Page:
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How to Grow: Designing a Container Garden
Learn to design and care for a container garden including plant selection, best pots, soil and maintenance techniques.
Designing a Container Flower Garden
Today I want to show you how to design a container flower garden. Containers can be used to create gardens in almost any location whether it be a balcony, deck, patio, on a rooftop or right in the garden. What you need to have is the right pot for the right plant. As long as it is sturdy enough to hold the soil and plants and has drainage holes it can be used as a flower pot. In fact, I’ve used an old shoe as a container. More practical gardeners tend to use three different types of pots; clay pot, ceramic pots, and plastic pots. Clay pots are great because they have a very old-fashioned look to them. You can grow plants that like dry conditions because they tend to dry out, like geraniums for example. You have to be careful because they can break really easily. Ceramic pots are really nice because they’re so beautiful and you can put so many different decorative plants in them. The only problem is a lot of times they don’t have drainage holes in the bottom. Here’s a trick to get around that. Take a plastic pot that is one size smaller, insert it in your ceramic pot and plant into that. That will provide enough drainage for your plant to survive. Then there are plastic containers. I love these because they’re decorative, they’re lightweight and they’re really durable. The ones I like the best are the self-watering pots. These have a water reservoir in the bottom. The dry soil in the plant will suck up the water. This lets you go away for a weekend and not have to worry about watering your plants. There’s one more thing I want to show you about containers especially if you have a large container. Most people don’t realize that plant roots only go down about 8 to 10 inches deep in a container. So you waste all that space by filling it up with soil. Here’s an easy solution. Fill it up with plastic containers like empty soda bottles, milk bottles and milk jugs. You can put the potting soil on top and it’ll make it a lighter weight container and will save you some money.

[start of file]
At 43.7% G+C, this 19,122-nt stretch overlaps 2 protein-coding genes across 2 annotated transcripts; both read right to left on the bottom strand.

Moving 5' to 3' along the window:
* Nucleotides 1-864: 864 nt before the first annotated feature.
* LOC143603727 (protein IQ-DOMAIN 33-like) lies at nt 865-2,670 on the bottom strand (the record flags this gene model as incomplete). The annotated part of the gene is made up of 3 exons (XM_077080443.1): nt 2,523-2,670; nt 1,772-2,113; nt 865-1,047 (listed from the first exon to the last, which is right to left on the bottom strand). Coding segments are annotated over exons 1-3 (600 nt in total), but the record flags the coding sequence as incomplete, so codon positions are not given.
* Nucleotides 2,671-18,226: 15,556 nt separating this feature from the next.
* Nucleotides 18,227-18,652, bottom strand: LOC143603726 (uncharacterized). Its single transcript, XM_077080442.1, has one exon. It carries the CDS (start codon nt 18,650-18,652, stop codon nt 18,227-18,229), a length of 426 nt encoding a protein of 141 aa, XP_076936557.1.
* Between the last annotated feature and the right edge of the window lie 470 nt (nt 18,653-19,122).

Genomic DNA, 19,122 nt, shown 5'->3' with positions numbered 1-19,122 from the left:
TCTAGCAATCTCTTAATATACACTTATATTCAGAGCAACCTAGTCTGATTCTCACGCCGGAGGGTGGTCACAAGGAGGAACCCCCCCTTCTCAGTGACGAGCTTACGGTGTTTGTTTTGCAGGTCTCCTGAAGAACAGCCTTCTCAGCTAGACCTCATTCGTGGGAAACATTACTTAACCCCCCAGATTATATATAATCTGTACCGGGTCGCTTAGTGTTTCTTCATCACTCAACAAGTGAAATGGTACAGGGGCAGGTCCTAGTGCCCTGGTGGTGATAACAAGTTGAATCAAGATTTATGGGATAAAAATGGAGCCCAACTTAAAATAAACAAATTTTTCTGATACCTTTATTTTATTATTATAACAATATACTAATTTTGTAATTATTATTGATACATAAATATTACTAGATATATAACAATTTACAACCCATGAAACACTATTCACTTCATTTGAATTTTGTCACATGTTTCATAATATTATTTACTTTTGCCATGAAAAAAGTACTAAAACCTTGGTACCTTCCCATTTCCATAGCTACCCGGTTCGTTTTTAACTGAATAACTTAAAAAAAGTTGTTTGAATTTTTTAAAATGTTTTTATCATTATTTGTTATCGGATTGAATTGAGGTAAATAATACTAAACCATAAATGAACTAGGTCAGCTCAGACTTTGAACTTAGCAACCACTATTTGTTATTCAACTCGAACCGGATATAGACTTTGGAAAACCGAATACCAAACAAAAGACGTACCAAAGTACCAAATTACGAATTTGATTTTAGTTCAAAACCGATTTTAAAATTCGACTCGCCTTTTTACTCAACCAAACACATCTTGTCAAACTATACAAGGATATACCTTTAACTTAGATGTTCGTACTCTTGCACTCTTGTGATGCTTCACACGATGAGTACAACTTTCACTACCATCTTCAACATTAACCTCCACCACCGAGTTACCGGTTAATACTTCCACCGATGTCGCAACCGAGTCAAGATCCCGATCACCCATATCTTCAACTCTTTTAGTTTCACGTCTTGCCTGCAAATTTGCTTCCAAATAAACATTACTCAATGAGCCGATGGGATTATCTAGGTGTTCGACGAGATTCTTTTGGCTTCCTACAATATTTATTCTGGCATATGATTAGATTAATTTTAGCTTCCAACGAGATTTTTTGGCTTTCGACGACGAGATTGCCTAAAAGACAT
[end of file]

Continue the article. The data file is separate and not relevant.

Now let’s pot up a container. I have this self-watering container here. It’s about 16 inches in diameter and that’s a nice size to use. The bigger the pot, the less maintenance it’s going to take because there’s more soil to stay moist and fertile. The first thing you want to do is fill it up with potting soil. You don’t want to use regular garden soil because that is going to compact right in the pot and it might be filled up with insects and diseases. You want to fill up your pot with your potting soil right up to the rim and then moisten it really well. Let it settle down a little bit so you have maybe an inch or two right along the rim that’s free. This little spout here is actually the self watering funnel so you don’t have to worry about. The plants are going to cover it right up.
There’s lots of things to consider when you’re designing a container flower garden. You want to select plants that have the same sun, water, and temperature requirements but also you want to select plants are going to fill out the whole container. It’s called selecting a thriller, filler, and a spiller.
For our thriller, I’m going to use this beautiful daisy. I’m going to pop it in right in the top here in the center of the container. This is going to create a vertical element in the container and really draw your eye to this beautiful pot. For the fillers, that are going to go around the thriller. I’m going to use some ageratum. These plants don’t get as big. They fill out around the edges of the daisy plant and create a nice bushy effect right inside the container. You can use all different kinds of plants as fillers as long as they don’t get bigger than your thriller.
Finally you want a cascading plant for the spiller. These are plants that will cascade over the edge of the pot. They’ll drape themselves down there providing color all around it. This one is a lobelia. It’s a beautiful flower to use. Just plant them right along the edge and that way it makes the container seem even larger than before.
Now it’s time to fertilize. The easiest way to do that is to use time release fertilizers. These golden, little pellets, using maybe a tablespoon or so, are put in each one of the containers. You just sprinkle them around inside and every time you water they’re going to release fertilizer. To fertilize your whole plants you may still have to supplement with some liquid fertilizer but this is a good place to start.
Other than that put it out in the full sun, rotate it so it doesn’t lean so much, protect it from any storms or high winds and if plants get overgrown or ratty-looking don’t be afraid to just rip them out and put some new ones in. The beauty of container gardening is you can change it over two or three times during the season. So whether it’s clay, ceramic, or plastic pots or a pot with a little soul get creative with your container gardens.